9 times the weight of the satellites the US had been trying, with a discouraging lack of success, to launch. If the Communists could beat us in the technology of the future, they might also defeat us ideologically as well. The emerging "third world"
might decide to look to Moscow rather than Washington for aid and guidance in their struggle for economic development.
The national mood shifted uneasily from the "Peace and Prosperity" boosterism of the 1950s.
Sputnik: Soviets lead in satellites, but US leads overall
"It is my conviction, supported by trusted scientific and military advisers, that, although the Soviets are quite likely ahead in some missile and special areas, and are obviously ahead of us in satellite development,
as of today the overall military strength of the Free World is distinctly greater than that of the Communist countries."
But unless we moved further, we could fall behind.
Source: Waging Peace, by Pres. Dwight Eisenhower, p.224
, Jan 1, 1965
1958: First satellite only a step; established NASA
On the night of January 31, 1958, the Army was to launch Explorer I, which we hoped would be the US's first orbiting earth satellite. At 12:44 my telephone rang; [I received the report], "It's in orbit. We just received the official word."
wonderful," I replied. "I surely feel a lot better now." But I warned, "Let's not make too great a hullabaloo over this." I did not want this success to result in any boastful pronouncements; primarily it marked a big step, but only a step, in a
gigantic undertaking of space exploration.
With the January 31 launching, a long and difficult period had ended. Within the next 8 weeks we made 2 other successful shots: the Navy's Vanguard, launched March 17, and Explorer III, which went into orbit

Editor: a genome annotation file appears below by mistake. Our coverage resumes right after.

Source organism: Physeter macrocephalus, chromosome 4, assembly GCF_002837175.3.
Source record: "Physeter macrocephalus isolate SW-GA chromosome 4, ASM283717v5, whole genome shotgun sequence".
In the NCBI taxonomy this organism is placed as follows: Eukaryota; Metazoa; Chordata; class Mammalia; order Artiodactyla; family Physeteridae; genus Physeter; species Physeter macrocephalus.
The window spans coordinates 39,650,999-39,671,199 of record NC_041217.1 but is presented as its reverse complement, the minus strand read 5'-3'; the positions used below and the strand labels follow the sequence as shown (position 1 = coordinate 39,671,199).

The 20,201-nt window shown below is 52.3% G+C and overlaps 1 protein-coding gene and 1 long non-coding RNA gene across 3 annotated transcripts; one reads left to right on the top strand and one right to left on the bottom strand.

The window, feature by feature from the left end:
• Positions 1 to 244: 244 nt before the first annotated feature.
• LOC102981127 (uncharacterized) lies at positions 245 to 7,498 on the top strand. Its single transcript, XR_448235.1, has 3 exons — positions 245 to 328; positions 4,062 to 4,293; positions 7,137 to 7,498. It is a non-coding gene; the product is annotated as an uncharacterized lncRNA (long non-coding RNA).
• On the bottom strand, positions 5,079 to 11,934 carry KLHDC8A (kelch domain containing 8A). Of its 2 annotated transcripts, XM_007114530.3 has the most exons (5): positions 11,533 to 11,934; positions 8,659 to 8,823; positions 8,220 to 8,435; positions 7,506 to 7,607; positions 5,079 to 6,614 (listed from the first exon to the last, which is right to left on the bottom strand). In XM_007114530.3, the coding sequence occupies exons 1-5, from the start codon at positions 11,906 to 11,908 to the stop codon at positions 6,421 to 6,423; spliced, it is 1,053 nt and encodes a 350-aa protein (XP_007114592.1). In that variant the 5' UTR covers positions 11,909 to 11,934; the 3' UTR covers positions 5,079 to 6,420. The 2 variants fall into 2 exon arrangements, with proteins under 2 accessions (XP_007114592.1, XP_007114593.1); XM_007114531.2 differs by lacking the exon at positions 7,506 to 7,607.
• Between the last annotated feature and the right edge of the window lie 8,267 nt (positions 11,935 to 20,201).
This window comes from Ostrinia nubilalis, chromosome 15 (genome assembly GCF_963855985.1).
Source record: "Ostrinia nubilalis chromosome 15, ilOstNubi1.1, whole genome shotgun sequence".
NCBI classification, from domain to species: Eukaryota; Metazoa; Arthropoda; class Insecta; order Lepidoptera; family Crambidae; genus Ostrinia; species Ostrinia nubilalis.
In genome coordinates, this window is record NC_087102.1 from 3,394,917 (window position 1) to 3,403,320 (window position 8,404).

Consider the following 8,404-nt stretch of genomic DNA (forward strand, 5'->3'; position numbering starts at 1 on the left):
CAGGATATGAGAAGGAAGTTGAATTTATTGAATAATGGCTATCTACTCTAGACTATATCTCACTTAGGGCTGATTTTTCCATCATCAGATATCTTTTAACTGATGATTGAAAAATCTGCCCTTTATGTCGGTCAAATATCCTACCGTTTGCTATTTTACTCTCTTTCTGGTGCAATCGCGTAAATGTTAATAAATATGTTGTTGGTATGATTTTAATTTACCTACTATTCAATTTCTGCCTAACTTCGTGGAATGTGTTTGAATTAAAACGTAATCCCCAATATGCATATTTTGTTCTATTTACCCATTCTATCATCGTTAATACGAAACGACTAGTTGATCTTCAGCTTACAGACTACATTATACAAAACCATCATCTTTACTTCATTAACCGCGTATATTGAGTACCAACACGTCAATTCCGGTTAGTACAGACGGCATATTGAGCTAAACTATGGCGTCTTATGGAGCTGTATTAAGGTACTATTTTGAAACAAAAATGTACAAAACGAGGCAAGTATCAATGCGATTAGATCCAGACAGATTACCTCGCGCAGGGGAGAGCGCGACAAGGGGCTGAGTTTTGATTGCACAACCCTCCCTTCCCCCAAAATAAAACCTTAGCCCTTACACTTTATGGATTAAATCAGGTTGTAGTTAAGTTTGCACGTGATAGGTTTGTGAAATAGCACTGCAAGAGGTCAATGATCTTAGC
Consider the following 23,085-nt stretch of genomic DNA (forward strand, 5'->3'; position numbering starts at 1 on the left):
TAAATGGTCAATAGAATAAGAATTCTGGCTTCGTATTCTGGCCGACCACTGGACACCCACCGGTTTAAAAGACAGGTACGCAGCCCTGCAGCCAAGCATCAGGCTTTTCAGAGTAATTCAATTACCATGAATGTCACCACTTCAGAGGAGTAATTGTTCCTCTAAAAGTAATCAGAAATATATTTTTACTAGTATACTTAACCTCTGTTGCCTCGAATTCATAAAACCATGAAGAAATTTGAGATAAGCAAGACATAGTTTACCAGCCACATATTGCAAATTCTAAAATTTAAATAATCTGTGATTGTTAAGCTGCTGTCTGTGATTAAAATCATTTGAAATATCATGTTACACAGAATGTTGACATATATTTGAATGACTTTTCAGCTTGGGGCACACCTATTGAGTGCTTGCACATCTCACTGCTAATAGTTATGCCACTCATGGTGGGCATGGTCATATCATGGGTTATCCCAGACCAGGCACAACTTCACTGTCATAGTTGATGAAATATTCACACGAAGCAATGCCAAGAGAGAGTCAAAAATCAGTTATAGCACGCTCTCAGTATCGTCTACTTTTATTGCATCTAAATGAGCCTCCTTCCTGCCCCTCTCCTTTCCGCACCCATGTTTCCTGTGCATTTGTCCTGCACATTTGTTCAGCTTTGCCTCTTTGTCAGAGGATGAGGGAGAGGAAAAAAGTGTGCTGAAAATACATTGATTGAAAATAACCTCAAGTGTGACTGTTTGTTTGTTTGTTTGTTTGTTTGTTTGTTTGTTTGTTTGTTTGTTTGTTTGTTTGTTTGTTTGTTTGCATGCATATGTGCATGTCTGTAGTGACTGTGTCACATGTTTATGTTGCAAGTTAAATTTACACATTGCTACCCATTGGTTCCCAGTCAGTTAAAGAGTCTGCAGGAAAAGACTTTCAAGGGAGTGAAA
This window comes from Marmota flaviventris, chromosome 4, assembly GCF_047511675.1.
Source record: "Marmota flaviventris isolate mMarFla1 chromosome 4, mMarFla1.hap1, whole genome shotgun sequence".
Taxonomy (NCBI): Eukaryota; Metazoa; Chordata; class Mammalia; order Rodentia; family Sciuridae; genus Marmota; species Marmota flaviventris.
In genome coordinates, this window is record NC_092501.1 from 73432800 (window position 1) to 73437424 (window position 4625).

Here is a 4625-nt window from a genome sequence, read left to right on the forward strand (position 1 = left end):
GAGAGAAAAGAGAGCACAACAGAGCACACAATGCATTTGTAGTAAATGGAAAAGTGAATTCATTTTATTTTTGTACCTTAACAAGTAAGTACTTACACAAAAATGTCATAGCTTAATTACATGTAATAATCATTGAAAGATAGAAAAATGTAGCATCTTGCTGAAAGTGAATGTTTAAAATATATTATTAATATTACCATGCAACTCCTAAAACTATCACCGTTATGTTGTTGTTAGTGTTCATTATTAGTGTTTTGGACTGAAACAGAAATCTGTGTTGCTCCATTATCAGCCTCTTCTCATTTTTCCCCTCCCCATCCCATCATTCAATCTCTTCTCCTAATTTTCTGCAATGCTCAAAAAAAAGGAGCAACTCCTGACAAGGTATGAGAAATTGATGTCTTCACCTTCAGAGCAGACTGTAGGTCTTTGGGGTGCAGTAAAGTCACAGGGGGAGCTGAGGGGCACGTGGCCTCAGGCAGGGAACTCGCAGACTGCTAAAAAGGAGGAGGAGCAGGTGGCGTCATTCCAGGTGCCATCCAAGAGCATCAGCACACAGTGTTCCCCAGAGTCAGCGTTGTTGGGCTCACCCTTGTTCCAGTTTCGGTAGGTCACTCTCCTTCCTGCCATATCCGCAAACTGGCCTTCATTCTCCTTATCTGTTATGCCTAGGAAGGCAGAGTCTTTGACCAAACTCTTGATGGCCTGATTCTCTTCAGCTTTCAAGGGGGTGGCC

on March 26.
The exploration of outer space, a comprehensive and costly venture, demanded new controlling and operating mechanisms within the government. On April 2, I requested Congress to establish a National Aeronautics and Space Agency (NASA).
US Information Agency: let all the world know the truth
I was anxious to preserve the appropriation for the US Information Agency, whose sole and essential purpose was to let all the world know the truth and only the truth about our policies, plans, actions, and purposes.
To my associates and me, the Agency
was a non-military arm of defense and a voice of our foreign understanding among the peoples of the world. Unfortunately, however, the Agency had never been popular with the Congress.
[For 1957] I had asked for $144 million for the USIA--$31 million
more than the year before. The appropriations subcommittee under the chairmanship of Senator Lyndon Johnson sliced that to $90.2 million.
Lyndon Johnson left no doubt about his views: "There is not one scintilla of evidence in the more than
1200 pages of hearings which would justify the assertion by a judicious, prudent man that the $90 million we have recommended will be wisely spent." I was disappointed by this irresponsible diminution of an agency on the front line in the cold war.